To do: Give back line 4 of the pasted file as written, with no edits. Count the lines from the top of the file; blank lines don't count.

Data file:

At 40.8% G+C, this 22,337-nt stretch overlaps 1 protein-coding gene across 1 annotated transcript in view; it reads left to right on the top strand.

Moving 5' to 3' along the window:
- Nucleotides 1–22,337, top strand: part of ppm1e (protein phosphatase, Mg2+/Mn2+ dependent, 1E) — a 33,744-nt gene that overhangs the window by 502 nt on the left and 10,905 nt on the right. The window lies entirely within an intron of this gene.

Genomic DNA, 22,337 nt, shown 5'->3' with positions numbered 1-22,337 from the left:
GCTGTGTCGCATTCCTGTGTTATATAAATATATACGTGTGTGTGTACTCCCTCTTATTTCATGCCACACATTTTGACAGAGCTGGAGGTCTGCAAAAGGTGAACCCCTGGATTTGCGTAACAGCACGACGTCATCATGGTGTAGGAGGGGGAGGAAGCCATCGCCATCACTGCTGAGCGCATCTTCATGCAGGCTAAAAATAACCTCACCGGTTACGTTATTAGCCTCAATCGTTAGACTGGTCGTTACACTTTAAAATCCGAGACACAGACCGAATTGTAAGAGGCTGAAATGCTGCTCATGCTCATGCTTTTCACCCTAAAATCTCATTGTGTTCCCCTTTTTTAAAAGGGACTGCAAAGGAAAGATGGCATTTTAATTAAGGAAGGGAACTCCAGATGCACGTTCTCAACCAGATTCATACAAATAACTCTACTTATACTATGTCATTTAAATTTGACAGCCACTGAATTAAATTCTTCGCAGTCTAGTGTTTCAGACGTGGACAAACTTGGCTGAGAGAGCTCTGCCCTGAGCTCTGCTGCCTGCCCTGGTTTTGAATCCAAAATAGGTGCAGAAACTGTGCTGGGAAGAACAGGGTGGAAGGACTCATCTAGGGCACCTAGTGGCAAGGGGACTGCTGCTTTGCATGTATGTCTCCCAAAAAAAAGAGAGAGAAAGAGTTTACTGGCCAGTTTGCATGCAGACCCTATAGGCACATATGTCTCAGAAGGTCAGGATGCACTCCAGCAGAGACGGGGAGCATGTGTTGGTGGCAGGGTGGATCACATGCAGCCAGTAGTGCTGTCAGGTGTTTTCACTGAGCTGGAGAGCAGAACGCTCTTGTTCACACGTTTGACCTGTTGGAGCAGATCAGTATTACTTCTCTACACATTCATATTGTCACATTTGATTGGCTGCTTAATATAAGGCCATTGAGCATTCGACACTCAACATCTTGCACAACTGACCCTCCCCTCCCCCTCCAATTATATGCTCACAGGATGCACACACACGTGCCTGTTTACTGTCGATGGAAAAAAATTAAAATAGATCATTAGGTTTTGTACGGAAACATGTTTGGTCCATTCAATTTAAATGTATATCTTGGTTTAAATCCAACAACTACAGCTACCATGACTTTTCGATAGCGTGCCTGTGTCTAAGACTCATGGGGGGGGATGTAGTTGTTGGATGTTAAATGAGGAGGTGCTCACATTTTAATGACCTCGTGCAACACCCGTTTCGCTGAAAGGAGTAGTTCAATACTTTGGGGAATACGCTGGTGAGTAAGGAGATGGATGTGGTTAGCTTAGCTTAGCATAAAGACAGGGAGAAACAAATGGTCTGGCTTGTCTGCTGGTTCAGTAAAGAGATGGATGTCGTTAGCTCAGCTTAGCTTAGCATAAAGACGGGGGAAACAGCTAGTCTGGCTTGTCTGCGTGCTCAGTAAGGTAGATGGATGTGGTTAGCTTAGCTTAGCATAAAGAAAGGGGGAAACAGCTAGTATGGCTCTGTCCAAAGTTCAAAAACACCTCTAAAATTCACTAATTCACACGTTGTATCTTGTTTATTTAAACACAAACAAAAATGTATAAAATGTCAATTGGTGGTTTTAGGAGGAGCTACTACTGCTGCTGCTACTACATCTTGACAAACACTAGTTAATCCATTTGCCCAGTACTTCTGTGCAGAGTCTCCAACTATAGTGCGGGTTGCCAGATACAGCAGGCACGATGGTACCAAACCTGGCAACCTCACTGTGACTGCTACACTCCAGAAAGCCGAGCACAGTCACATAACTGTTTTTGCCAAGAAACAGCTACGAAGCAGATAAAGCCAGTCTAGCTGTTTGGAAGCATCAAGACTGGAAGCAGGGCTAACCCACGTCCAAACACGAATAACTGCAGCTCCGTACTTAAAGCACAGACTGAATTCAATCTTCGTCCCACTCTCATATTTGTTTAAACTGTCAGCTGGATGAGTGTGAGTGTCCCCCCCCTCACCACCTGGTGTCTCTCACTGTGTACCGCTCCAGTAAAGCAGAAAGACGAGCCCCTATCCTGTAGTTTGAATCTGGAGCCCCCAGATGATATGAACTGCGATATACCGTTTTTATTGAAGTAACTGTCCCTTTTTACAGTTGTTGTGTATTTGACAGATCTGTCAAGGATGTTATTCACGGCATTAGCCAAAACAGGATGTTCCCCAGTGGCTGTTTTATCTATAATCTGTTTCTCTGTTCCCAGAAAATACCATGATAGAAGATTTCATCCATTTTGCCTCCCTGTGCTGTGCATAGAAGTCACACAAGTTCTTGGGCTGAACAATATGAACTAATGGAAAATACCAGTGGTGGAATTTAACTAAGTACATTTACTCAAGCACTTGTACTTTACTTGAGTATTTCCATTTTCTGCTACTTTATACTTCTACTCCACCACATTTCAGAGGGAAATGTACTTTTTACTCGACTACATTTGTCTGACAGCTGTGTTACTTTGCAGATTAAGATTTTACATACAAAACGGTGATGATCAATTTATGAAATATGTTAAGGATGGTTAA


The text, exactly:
Genomic DNA, 22,337 nt, shown 5'->3' with positions numbered 1-22,337 from the left: